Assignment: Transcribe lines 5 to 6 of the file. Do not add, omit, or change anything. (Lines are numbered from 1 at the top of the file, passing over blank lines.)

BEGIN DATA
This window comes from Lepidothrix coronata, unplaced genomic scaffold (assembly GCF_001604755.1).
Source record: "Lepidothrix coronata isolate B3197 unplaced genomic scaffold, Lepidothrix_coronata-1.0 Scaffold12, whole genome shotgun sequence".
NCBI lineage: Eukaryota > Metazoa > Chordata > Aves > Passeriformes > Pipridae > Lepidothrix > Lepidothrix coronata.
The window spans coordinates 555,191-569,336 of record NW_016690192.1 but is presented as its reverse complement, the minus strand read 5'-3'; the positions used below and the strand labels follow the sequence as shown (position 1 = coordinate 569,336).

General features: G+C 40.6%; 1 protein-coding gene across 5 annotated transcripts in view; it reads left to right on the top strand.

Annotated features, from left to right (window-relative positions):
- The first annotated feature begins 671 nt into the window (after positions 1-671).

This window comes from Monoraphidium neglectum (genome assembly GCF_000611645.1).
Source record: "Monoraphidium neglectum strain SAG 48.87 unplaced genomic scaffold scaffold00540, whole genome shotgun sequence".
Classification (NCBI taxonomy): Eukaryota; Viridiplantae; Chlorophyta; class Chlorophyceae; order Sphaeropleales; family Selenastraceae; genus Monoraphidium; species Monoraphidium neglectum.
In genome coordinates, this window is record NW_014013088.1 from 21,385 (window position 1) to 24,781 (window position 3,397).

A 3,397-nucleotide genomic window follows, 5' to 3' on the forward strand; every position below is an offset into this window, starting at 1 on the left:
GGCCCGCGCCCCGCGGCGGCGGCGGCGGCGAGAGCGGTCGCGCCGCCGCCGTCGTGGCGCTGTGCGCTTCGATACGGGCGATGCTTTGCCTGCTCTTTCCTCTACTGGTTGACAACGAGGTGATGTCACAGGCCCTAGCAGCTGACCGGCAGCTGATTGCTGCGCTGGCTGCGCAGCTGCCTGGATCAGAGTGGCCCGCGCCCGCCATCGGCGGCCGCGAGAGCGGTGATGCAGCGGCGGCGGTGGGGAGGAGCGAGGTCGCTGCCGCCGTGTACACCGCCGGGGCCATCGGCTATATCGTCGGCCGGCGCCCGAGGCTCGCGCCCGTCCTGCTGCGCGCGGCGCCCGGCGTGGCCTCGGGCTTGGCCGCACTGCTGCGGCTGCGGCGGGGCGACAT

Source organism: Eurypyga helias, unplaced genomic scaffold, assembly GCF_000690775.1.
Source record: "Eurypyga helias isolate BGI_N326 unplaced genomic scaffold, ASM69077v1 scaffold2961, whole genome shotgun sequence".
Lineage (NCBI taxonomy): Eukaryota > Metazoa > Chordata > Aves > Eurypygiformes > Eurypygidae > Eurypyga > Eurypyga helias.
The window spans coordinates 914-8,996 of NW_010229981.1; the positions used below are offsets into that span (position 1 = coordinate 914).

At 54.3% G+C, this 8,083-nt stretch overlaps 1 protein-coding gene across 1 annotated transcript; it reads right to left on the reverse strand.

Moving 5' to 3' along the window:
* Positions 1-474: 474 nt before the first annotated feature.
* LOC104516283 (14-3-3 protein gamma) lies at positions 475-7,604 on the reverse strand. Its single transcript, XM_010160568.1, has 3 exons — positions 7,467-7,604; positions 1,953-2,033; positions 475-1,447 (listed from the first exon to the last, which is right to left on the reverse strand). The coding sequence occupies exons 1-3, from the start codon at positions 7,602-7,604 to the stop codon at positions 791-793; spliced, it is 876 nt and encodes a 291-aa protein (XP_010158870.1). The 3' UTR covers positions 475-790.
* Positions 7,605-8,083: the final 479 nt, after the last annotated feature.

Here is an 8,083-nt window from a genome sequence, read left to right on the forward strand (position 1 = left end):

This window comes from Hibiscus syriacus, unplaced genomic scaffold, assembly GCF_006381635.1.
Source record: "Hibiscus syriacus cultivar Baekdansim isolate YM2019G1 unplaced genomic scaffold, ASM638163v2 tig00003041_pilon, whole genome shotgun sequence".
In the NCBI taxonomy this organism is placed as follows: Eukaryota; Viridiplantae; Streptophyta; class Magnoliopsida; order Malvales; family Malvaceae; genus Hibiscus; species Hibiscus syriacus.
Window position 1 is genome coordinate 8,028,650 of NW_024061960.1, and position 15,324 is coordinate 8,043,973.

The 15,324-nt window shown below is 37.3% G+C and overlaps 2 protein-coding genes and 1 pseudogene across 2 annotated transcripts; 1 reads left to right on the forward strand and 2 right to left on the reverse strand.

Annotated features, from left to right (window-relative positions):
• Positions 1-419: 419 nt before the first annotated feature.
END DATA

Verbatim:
General features: G+C 40.6%; 1 protein-coding gene across 5 annotated transcripts in view; it reads left to right on the top strand.

Annotated features, from left to right (window-relative positions):